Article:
Some 50,000 people took to the streets in Germany over the weekend to take part in the traditional Easter peace marches. Activists protested against war, cutbacks in the social welfare system and the new EU constitution.
Protestors in Frankfurt called for more peace in the world
The US-led war in Iraq was the center of renewed criticism at Germany's Easter peace marches in 65 cities across the country this year. But participants also emphasized the drawbacks of the new European constitution, which must be approved by German lawmakers on May 12.
"We want social equality and civil protection rather than pre-emptive war, as well as a democratic Europe," said Willi van Ooyen, spokesman for the organizers "Informationsstelle Ostermarsch."
Van Ooyen said the diversity of participants reflected the lasting awareness of people interested in the peace movement to get involved in current political debates.
"Never again fascism, never again war"
The main demonstrations took place in Berlin, Hamburg and Frankfurt, where the organizers are based. The Network of the German Peace Movement took a positive stock of the marches.
Protestors in Fretzdorf form the words "No Bombs"
"Sixty years after the liberation of Germany from Hitler's fascism and the end of the Second World War, these demonstrations expressed the indissoluble consensus of the era: never again fascism, never again war," the Network's director Manfred Stenner said in a statement.
He said the ongoing skepticism against war and the military in Germany was also the merit of the postwar peace movement.
Constitution committed to rearmament?
The protests also drew attention to the new European constitution, which is currently in its ratification process across Europe. Stenner said, though, that this criticism was not directed against Europe's integration, but rather because the draft "sets the course for rearmament and military adventure."
The constitution's draft was presented during the EU summit in Greece in June 2003.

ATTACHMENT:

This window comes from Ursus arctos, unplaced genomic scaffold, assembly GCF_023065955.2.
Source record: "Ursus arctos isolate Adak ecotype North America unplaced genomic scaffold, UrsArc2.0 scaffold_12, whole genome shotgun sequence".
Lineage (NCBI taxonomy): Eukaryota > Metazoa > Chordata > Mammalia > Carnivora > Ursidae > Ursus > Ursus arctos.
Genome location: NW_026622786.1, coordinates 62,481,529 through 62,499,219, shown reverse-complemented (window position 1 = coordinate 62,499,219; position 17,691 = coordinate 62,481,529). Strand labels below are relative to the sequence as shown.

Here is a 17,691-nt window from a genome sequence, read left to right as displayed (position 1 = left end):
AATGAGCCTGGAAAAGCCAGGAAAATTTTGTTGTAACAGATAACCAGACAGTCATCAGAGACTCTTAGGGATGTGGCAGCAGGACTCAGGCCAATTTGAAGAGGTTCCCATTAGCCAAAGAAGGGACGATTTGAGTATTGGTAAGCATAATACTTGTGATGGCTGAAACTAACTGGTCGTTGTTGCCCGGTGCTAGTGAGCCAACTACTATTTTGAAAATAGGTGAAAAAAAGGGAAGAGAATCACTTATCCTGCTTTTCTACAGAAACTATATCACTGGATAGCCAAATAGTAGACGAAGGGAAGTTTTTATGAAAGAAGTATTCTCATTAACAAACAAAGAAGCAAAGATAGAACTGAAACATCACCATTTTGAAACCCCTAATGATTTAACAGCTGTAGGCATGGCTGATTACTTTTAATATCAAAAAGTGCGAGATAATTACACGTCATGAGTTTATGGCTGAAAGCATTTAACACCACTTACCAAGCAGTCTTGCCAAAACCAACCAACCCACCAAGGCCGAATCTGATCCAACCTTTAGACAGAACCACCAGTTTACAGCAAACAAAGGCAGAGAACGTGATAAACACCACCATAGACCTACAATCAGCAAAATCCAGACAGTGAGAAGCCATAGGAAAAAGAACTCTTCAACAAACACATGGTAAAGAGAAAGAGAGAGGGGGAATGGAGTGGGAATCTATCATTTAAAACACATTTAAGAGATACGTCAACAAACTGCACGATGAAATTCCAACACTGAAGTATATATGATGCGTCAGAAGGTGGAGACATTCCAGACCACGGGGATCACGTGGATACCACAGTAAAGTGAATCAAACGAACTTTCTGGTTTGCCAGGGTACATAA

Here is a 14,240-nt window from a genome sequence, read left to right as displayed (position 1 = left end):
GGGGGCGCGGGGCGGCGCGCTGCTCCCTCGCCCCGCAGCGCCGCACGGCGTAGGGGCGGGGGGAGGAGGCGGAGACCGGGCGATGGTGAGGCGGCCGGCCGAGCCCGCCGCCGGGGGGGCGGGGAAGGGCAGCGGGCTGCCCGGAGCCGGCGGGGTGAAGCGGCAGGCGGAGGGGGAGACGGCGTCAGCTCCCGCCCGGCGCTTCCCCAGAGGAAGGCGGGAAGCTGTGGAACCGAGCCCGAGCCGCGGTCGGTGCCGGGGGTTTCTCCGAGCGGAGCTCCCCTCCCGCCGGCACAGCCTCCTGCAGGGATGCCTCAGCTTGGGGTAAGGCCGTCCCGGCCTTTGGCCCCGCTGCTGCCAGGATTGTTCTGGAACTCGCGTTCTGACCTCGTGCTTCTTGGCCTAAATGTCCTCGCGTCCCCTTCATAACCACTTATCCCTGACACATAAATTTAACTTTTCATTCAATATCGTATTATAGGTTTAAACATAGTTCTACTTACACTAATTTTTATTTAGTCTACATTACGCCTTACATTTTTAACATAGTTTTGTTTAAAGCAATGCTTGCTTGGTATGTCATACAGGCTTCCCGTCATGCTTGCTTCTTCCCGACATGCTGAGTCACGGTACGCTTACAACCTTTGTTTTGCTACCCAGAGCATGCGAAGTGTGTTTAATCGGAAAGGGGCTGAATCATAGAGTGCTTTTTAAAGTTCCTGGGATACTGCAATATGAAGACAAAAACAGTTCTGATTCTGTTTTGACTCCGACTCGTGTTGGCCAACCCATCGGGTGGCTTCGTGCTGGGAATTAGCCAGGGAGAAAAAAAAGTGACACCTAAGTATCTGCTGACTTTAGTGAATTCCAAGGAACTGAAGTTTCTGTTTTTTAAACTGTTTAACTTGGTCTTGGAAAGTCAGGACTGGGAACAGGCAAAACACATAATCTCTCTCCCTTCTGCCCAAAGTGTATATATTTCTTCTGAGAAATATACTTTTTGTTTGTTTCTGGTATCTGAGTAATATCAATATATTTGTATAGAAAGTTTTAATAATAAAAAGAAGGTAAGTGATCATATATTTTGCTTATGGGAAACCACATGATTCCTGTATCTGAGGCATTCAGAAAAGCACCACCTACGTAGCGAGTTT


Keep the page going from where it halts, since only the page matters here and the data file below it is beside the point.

The peace march in the industrial Ruhr basin focussed on those parts of the European constitution which, according to peace groups, encourage militarization. They quoted Article I-41, which states: "Member States shall undertake progressively to improve their military capabilities."
"This is a commitment to rearmament on a constitutional level," said Felix Oekentorp, spokesman of the Ruhr Easter march committee. "This is unequalled worldwide and that alone is reason enough for us to say that this constitution draft is not acceptable for the peace movement."
Not mimic the United States
European citizens should use the referendum process as an opportunity to lead an "intense discussion" about what kind of Europe they want, said Stenner.
"If the current constitution draft were to fail, peace initiatives and globalization opponents are hopeful that the basic principles of the European Union will move more in the direction of social justness, greater commitment to peace politics and dealing with conflicts civilly," he said.
If the referendums failed, European governments would have to rework the constitution.
"Europe shouldn't strive to militarily mimic the superpower United States," said Stenner. "Rather, it should use its peacemaking policies to bridge the gap to southern countries, as well as to the Islamic and Arab world."
The Easter peace marches started in Britain in the 1950s to call for nuclear disarmament. Since then, tens of thousands of people across Europe take to the streets during Easter.
In Germany, the first march took place in 1960. They peaked in Germany in 1983, when 700,000 people protested against the installation of US Pershing II missiles in the country.